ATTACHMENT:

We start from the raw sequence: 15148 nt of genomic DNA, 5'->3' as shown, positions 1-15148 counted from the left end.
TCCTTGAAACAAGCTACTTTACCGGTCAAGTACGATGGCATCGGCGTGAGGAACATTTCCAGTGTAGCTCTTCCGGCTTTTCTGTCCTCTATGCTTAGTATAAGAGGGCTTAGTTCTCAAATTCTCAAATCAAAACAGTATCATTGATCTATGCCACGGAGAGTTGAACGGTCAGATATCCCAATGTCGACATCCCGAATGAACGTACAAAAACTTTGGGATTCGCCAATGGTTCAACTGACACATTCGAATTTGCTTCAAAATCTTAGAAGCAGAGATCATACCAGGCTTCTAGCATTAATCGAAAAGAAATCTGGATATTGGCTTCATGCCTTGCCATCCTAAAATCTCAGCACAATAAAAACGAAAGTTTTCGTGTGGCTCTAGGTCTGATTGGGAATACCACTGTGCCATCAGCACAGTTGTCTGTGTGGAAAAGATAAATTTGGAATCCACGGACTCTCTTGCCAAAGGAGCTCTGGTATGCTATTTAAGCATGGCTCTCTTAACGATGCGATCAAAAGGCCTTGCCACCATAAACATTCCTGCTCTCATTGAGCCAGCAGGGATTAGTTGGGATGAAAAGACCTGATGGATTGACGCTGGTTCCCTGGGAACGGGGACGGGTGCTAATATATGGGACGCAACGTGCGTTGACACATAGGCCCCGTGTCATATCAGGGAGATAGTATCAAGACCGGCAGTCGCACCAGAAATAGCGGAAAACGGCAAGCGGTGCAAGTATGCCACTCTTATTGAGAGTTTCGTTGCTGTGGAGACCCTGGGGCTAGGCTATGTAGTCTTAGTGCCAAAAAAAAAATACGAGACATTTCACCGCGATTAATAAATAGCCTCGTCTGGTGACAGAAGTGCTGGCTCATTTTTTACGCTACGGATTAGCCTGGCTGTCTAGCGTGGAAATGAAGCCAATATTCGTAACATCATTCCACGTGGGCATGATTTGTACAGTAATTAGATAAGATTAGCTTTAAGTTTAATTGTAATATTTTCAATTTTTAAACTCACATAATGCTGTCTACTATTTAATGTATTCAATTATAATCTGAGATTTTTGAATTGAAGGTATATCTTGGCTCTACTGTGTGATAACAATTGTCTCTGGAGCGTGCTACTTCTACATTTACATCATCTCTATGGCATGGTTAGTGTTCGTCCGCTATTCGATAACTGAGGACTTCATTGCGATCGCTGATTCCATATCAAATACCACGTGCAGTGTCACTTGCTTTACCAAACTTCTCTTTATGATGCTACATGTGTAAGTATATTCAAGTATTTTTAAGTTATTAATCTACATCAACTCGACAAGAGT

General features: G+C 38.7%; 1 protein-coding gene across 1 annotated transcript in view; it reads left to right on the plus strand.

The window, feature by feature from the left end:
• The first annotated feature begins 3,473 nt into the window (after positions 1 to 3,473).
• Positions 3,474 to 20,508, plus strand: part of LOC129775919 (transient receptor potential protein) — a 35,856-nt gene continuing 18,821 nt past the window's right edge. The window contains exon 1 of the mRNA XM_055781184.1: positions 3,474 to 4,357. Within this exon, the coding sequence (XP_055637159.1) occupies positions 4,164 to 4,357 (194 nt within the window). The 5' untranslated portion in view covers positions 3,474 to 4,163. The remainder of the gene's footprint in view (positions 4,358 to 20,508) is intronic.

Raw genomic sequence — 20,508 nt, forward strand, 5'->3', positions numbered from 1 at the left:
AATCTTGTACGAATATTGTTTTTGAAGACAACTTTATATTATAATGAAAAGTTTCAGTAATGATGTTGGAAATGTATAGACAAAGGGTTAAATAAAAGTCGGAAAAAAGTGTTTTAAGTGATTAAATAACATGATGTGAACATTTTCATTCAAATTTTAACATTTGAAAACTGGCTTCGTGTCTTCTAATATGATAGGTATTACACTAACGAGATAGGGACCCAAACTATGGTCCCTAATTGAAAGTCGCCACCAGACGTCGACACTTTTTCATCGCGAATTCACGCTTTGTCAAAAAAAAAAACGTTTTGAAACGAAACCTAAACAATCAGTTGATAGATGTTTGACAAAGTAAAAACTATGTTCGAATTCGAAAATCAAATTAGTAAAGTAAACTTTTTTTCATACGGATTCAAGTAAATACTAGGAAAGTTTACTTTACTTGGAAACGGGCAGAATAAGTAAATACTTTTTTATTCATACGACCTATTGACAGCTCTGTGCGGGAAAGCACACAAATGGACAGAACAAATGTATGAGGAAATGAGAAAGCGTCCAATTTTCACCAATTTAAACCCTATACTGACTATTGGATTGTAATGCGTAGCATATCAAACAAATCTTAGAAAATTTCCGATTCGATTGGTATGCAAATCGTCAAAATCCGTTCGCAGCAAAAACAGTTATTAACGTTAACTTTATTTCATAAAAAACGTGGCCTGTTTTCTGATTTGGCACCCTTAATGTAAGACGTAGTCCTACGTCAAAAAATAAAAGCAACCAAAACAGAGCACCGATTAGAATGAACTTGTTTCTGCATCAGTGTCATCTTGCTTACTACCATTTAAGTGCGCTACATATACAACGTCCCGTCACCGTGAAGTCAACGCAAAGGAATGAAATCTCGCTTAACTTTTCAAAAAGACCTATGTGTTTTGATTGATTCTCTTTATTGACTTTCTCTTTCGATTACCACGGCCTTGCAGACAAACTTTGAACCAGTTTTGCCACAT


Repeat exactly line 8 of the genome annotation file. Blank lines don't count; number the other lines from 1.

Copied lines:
AATCTTGTACGAATATTGTTTTTGAAGACAACTTTATATTATAATGAAAAGTTTCAGTAATGATGTTGGAAATGTATAGACAAAGGGTTAAATAAAAGTCGGAAAAAAGTGTTTTAAGTGATTAAATAACATGATGTGAACATTTTCATTCAAATTTTAACATTTGAAAACTGGCTTCGTGTCTTCTAATATGATAGGTATTACACTAACGAGATAGGGACCCAAACTATGGTCCCTAATTGAAAGTCGCCACCAGACGTCGACACTTTTTCATCGCGAATTCACGCTTTGTCAAAAAAAAAAACGTTTTGAAACGAAACCTAAACAATCAGTTGATAGATGTTTGACAAAGTAAAAACTATGTTCGAATTCGAAAATCAAATTAGTAAAGTAAACTTTTTTTCATACGGATTCAAGTAAATACTAGGAAAGTTTACTTTACTTGGAAACGGGCAGAATAAGTAAATACTTTTTTATTCATACGACCTATTGACAGCTCTGTGCGGGAAAGCACACAAATGGACAGAACAAATGTATGAGGAAATGAGAAAGCGTCCAATTTTCACCAATTTAAACCCTATACTGACTATTGGATTGTAATGCGTAGCATATCAAACAAATCTTAGAAAATTTCCGATTCGATTGGTATGCAAATCGTCAAAATCCGTTCGCAGCAAAAACAGTTATTAACGTTAACTTTATTTCATAAAAAACGTGGCCTGTTTTCTGATTTGGCACCCTTAATGTAAGACGTAGTCCTACGTCAAAAAATAAAAGCAACCAAAACAGAGCACCGATTAGAATGAACTTGTTTCTGCATCAGTGTCATCTTGCTTACTACCATTTAAGTGCGCTACATATACAACGTCCCGTCACCGTGAAGTCAACGCAAAGGAATGAAATCTCGCTTAACTTTTCAAAAAGACCTATGTGTTTTGATTGATTCTCTTTATTGACTTTCTCTTTCGATTACCACGGCCTTGCAGACAAACTTTGAACCAGTTTTGCCACAT